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WOODSTOCK, Conn. – A rare and historical portrait flask showing strong busts of George Washington and Henry Clay, made circa 1840-1860 by Bridgeton Glass Works (N.J.), soared to $52,650 in the Internet and catalog auction of Session III of the Thomas McCandless lifetime bottle collection. The auction went online Jan. 18, 2012 and accepted its final bid Feb. 1.
The portrait flask was the top lot in a session that grossed around $440,000. Combined, all three sessions grossed a little over $1 million. “For a single bottle collection to top the $1 million mark is truly extraordinary,” said Norman Heckler Sr., of Norman C. Heckler & Company, the Woodstock-based firm that conducted the auctions.
The blown quart Washington-Clay historical flask was the auction’s star lot: A common bottle in mold design, in an unlisted and extremely rare vibrant light yellowish color with a topaz tone, the flask’s bold portrait busts complemented its strong embossing and perfect condition.
Norman Heckler, Jr., observed, “Glass as an antique collecting category has drawn interest from collectors who recognize the historical significance and beauty of antique bottles and glass. Many also feel, too, that it is a greatly undervalued category.”
Following are additional highlights from the auction. All prices quoted include a 17 percent buyer’s premium.
Black glass examples sold include an early English wine bottle (1776), in the traditional form with a very large seal and in very fine condition that earned $9,360. The “1776” date, which appeared on the bottle as well as in the seal, generated interest not only from American collectors but their English counterparts, too, owing to the historical significance.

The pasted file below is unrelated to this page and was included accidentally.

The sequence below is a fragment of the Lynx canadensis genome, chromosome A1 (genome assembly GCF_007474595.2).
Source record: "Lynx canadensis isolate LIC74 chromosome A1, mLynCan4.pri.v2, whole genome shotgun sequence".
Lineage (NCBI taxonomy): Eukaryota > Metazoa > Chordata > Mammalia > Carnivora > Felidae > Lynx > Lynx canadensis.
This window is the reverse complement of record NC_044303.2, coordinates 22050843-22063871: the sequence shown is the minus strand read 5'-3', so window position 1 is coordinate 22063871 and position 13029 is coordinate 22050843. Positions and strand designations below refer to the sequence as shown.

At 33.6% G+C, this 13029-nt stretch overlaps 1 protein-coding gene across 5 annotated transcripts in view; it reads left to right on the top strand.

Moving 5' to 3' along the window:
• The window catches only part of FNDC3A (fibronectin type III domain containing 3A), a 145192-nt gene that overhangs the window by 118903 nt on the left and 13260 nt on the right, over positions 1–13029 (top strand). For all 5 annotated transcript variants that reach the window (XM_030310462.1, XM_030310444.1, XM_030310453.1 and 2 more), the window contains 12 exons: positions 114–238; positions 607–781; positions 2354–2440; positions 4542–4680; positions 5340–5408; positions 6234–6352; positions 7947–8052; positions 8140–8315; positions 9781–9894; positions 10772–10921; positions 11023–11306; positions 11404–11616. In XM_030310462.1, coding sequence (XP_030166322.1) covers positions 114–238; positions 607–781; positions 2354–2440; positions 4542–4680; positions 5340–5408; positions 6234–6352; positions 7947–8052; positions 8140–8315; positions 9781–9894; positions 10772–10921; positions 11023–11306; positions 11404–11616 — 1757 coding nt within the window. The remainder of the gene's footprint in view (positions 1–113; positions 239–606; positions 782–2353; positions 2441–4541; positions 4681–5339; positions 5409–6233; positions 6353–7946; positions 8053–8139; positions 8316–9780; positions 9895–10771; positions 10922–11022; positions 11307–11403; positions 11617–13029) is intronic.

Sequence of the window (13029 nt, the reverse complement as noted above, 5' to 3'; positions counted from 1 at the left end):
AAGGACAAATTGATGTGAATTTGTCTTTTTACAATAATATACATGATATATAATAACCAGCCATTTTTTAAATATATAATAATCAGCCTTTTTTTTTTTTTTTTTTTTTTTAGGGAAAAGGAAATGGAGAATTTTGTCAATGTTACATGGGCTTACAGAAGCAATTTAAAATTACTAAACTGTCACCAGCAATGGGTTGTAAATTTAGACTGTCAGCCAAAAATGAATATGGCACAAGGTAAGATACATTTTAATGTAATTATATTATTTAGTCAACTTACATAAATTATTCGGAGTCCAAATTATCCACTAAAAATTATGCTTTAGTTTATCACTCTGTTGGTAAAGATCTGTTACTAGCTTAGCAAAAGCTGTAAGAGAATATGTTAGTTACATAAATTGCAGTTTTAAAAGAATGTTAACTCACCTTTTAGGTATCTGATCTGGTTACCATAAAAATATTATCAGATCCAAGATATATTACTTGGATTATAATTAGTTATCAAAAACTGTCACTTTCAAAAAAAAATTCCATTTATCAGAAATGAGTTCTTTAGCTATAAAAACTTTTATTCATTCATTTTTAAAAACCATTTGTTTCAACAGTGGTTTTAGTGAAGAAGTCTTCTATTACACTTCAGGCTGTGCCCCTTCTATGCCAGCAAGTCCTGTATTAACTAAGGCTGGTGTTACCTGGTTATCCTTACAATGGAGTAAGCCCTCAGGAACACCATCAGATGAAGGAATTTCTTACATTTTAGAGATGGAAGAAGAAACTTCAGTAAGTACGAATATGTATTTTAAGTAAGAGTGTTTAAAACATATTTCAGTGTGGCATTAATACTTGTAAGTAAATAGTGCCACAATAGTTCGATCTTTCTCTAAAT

Another black glass piece was also an early English wine bottle in a cylindrical pancake form (circa 1680-1700), in wonderful condition. It changed hands for $6,435. The bottle boasted a dense yellow olive coloration with a bluish cast, a sheared mouth with strong rim and a pontil scar.
High-quality Stiegel bottles are always a hit with collectors because of their beauty and because they date back to pre-Revolutionary War America. These bottles were made by a Baron Von Stiegel, who brought to America an army of skilled German workers while the U.S. was still in its infancy. One Stiegel bottle that wowed bidders was a relatively scarce, 225-year-old example (circa 1774) in near perfect condition in the Diamond Daisy pattern that soared to $16,380. The bottle had a strong mold impression and a pure and crisp amethystine color (that was more vibrant than most examples).
For more information visit Norman C. Heckler & Company.
More bottle and flask collecting resources
- Antique Trader Bottles Identification and Price Guide
- Warman’s Bottles Field Guide
- Antique Trader Perfume Bottles Price Guide
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